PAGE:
The bottom line is that the Lord’s Supper is a communal meal to be taken in community. It is a family meal that is only the Lord’s Supper when it is received as part of a family gathering together in the same place at the same time. Mark Dever states:
It’s a wonderful thing to remember those who are separated from us, especially by disability or age. Prayers, Scripture reading, visits, and encouragements of many kinds properly express Christ’s love and ours for such a brother or sister. But what about “taking them the Lord’s Supper”? No, I don’t think you can serve the Lord’s Supper to one person alone any more than you can baptize an infant. It’s outside the definition of what the Lord Supper is by its very nature. In my mind, therefore, this question is comparable to the question of how we should think about baptizing someone unable to be baptized. In the case of both the person in the nursing home and the person who is unable to be baptized, their inability morally excuses them from the command. It’s the nature of the Lord’s Supper to be an expression of the unity of a congregation (1 Cor. 10:17). While all members of a congregation may never be present, the public meeting should be one of which all members are welcome and most members usually are present. Someone’s inability to assemble with the congregation—we trust then—will be accompanied by God’s special provision for them during their trials or extended absence.
We have a tendency in the Western church to individualise everything. Our corporate worship has increasingly become a question of my worship. The songs we sing and the prayers we pray are frequently seen as an ultimate expression of my relationship with God. The communal aspect is often downplayed.
As I commented here, Paul isn’t silent on the issue and in 1 Corinthians 11 insists the communal aspect in the physical gathering is specifically important. He insists the that private communion is inappropriate and wrong. As I asked in that article:
Why does the community setting matter? If all we are doing is remembering Jesus’ death personally and thinking back to when he will come again for me, why do we need to do that in the company of other people? Paul tells us not to do it privately but, if that’s all we’re doing, there really isn’t any reason for him to say so.
The answer is that communion is about more than my personal relationship with Jesus. It is not an individualistic meal, but a corporate one. It visibly constitutes God’s people, who are many, into one people. It is the church’s affirmation that those who partake are those who have trusted Christ and now belong to his people. It is the very meal that constitutes us together as his people. It is the meal that visibly expressed our unity together specifically through the sharing of one cup and the taking from one loaf.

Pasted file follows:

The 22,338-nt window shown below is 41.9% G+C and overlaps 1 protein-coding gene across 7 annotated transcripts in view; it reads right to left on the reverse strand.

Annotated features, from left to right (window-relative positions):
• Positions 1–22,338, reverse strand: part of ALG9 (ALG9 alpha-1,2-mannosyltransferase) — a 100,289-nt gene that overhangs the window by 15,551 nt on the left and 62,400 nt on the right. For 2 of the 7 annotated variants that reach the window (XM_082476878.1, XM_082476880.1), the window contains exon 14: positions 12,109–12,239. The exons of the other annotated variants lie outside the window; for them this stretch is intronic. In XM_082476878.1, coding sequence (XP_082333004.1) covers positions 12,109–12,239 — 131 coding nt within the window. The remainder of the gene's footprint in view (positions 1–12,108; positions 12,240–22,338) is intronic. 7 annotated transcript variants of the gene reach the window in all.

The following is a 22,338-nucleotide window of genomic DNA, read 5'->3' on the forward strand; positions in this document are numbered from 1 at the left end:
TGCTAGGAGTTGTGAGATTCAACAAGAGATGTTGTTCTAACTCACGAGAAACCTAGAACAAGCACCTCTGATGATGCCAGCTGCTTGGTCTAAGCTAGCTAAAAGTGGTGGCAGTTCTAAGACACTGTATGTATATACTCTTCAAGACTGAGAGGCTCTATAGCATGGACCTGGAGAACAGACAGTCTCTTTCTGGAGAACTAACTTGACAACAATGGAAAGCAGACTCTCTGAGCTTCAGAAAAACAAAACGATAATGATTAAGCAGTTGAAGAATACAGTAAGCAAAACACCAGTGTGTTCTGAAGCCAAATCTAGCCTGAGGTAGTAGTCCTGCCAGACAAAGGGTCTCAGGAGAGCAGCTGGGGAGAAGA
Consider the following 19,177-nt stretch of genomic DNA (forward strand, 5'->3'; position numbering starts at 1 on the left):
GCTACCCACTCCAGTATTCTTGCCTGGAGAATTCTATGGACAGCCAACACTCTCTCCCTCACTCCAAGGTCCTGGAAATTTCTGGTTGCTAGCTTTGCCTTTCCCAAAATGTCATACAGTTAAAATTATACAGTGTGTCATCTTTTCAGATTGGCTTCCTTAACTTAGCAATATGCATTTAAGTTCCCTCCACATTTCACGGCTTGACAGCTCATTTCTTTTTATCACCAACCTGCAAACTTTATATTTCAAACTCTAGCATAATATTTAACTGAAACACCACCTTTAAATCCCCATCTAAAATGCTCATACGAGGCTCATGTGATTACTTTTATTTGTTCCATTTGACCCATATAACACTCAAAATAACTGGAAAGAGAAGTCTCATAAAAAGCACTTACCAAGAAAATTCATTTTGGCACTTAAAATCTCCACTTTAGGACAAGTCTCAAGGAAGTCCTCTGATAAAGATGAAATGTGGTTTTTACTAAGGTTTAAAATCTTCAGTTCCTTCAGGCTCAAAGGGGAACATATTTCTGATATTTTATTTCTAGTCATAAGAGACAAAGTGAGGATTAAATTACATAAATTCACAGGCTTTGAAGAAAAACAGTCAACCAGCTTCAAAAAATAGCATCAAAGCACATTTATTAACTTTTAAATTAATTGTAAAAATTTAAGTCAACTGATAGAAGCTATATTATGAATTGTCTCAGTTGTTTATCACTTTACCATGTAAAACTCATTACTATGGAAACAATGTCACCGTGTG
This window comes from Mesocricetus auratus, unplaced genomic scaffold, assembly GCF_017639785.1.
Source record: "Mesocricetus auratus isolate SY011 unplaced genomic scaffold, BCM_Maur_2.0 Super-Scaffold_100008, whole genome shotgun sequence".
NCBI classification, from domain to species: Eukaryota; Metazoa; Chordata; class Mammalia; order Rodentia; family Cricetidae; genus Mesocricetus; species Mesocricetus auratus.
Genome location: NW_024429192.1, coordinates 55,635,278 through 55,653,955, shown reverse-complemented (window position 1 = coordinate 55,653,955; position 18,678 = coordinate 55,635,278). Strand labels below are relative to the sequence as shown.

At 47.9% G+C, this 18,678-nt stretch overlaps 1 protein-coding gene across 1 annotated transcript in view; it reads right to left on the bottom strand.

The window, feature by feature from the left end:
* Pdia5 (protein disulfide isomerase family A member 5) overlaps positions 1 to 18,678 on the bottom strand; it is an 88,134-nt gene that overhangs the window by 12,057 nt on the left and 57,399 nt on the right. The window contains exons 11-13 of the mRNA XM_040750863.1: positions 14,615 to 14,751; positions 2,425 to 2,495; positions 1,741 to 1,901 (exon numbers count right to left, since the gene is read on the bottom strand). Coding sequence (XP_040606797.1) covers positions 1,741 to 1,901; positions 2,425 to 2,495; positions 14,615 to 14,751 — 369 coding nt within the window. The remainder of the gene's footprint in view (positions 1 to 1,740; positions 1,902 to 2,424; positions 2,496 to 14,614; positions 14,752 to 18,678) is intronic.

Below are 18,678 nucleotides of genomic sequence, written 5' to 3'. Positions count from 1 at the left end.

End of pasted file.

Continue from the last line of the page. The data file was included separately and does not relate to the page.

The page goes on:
As I noted here:
Given all that, it is difficult for us to symbolise any of those things while we are apart. Some would argue having individual communion cups – even if poured out of a larger, single receptacle – and pre-cut squares of bread undermines the symbolism well enough (an argument with which I have some sympathy, if I’m honest). How much less, then, can we symbolise those things have entirely separate emblems, in our separate homes, when we are not even meeting together. The symbol somewhat loses its potency.
Communion is only communion when it is communal. There is a reason that we don’t consider the taking of bread and wine at home privately to be the Lord’s Supper. It is a specific meal designed to constitute the church. It marks off Christians from the world around them (even the world sat in the same room as them). It is the meal that allows us to say, ‘there is a church’ rather than simply, ‘there are some Christians.’ But apart from the meeting together of believers who have enjoined themselves to one another, how can we meaningfully affirm those things?
It is for these reasons that Baptists have generally eschewed private communion. It is, they aver, not in any meaningful sense communion. If private communion is not appropriate, then nor is separate communion in the midst of a coronavirus-induced lock down. Just as we don’t want to claim that we are meeting via the internet – we are simply mitigating the unfortunate circumstances of not being able to meet as best we can – so we don’t want to claim that we are somehow taking communion whilst social distancing and isolating ourselves. In fact, such things are specifically contrary to communion.